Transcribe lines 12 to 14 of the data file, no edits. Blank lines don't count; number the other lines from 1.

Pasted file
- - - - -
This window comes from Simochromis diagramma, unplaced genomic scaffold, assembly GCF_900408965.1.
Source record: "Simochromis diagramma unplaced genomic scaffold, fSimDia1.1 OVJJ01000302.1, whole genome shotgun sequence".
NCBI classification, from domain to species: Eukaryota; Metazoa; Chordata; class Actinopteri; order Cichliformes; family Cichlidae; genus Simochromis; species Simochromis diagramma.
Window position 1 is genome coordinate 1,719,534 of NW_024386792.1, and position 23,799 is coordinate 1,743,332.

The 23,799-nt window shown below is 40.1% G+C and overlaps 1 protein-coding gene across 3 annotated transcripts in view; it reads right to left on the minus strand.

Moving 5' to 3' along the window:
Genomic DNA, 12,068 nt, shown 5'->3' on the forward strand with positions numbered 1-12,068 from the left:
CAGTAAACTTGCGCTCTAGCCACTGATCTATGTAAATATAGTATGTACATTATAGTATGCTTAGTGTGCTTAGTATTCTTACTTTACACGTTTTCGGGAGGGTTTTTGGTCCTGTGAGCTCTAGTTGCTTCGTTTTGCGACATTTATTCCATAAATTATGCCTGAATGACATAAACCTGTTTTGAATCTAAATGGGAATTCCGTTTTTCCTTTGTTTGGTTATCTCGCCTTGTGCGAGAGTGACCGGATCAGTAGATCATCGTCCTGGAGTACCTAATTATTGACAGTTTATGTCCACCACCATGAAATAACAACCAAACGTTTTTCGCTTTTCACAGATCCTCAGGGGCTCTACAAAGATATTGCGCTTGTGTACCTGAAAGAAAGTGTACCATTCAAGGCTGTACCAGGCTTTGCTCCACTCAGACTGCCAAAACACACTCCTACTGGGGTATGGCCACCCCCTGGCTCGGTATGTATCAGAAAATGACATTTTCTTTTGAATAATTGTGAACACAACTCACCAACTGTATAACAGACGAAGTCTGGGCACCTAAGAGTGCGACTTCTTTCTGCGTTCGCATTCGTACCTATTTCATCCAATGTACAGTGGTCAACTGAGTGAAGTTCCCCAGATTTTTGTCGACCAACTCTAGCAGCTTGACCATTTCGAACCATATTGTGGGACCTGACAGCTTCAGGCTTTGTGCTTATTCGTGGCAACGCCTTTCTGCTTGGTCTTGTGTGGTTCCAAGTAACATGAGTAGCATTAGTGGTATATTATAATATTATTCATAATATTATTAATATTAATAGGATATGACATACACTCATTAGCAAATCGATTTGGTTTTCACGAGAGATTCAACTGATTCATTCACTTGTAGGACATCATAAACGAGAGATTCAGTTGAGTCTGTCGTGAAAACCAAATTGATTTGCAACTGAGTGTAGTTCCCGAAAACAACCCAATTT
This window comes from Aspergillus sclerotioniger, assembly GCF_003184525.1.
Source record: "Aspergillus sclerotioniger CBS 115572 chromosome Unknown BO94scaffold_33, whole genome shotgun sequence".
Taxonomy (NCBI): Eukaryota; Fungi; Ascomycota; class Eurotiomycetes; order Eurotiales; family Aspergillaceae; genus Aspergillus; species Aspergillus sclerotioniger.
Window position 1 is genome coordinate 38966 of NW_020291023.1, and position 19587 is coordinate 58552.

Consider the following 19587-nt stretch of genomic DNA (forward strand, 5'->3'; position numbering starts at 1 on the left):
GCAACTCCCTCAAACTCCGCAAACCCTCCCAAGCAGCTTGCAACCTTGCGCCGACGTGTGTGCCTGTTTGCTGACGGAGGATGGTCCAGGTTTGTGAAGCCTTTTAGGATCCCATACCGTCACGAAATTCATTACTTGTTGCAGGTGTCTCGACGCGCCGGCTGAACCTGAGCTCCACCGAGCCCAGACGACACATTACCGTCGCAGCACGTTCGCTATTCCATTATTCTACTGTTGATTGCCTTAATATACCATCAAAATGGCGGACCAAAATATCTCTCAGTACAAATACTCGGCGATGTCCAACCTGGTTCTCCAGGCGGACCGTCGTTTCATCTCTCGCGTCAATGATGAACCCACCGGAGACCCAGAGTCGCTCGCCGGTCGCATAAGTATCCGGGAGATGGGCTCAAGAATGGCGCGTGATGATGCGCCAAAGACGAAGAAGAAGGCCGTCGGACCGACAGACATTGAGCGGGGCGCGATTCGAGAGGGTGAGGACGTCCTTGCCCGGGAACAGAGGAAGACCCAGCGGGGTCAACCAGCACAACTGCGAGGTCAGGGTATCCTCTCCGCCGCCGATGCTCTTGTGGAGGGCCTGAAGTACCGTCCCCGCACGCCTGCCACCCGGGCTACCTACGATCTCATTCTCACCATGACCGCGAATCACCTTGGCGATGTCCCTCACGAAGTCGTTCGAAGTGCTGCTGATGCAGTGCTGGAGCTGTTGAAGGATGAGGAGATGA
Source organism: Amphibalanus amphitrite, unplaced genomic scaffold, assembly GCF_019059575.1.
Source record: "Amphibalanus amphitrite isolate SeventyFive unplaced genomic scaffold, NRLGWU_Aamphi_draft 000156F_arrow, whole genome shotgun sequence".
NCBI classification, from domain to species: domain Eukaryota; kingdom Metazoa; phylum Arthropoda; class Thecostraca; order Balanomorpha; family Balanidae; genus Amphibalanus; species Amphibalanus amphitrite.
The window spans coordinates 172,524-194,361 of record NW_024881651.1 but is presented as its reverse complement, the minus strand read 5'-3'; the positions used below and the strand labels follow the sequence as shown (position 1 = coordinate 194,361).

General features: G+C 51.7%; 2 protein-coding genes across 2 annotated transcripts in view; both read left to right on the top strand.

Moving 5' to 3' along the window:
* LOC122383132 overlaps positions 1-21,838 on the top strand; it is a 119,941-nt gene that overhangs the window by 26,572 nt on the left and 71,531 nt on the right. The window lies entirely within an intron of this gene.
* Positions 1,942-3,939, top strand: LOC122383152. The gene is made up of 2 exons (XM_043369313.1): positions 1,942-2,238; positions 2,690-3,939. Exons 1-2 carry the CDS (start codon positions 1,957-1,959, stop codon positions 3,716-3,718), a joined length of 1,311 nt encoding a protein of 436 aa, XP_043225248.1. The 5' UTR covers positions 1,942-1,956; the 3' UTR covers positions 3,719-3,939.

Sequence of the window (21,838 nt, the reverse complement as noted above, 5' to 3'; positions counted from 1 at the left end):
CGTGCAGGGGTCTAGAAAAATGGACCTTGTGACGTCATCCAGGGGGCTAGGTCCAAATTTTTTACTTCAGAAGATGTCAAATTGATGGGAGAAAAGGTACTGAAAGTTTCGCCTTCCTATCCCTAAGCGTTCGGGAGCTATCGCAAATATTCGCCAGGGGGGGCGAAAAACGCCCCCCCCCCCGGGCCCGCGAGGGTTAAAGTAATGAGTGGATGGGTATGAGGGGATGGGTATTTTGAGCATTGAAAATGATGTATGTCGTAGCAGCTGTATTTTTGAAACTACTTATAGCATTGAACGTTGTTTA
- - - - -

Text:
Window position 1 is genome coordinate 38966 of NW_020291023.1, and position 19587 is coordinate 58552.

Consider the following 19587-nt stretch of genomic DNA (forward strand, 5'->3'; position numbering starts at 1 on the left):
GCAACTCCCTCAAACTCCGCAAACCCTCCCAAGCAGCTTGCAACCTTGCGCCGACGTGTGTGCCTGTTTGCTGACGGAGGATGGTCCAGGTTTGTGAAGCCTTTTAGGATCCCATACCGTCACGAAATTCATTACTTGTTGCAGGTGTCTCGACGCGCCGGCTGAACCTGAGCTCCACCGAGCCCAGACGACACATTACCGTCGCAGCACGTTCGCTATTCCATTATTCTACTGTTGATTGCCTTAATATACCATCAAAATGGCGGACCAAAATATCTCTCAGTACAAATACTCGGCGATGTCCAACCTGGTTCTCCAGGCGGACCGTCGTTTCATCTCTCGCGTCAATGATGAACCCACCGGAGACCCAGAGTCGCTCGCCGGTCGCATAAGTATCCGGGAGATGGGCTCAAGAATGGCGCGTGATGATGCGCCAAAGACGAAGAAGAAGGCCGTCGGACCGACAGACATTGAGCGGGGCGCGATTCGAGAGGGTGAGGACGTCCTTGCCCGGGAACAGAGGAAGACCCAGCGGGGTCAACCAGCACAACTGCGAGGTCAGGGTATCCTCTCCGCCGCCGATGCTCTTGTGGAGGGCCTGAAGTACCGTCCCCGCACGCCTGCCACCCGGGCTACCTACGATCTCATTCTCACCATGACCGCGAATCACCTTGGCGATGTCCCTCACGAAGTCGTTCGAAGTGCTGCTGATGCAGTGCTGGAGCTGTTGAAGGATGAGGAGATGA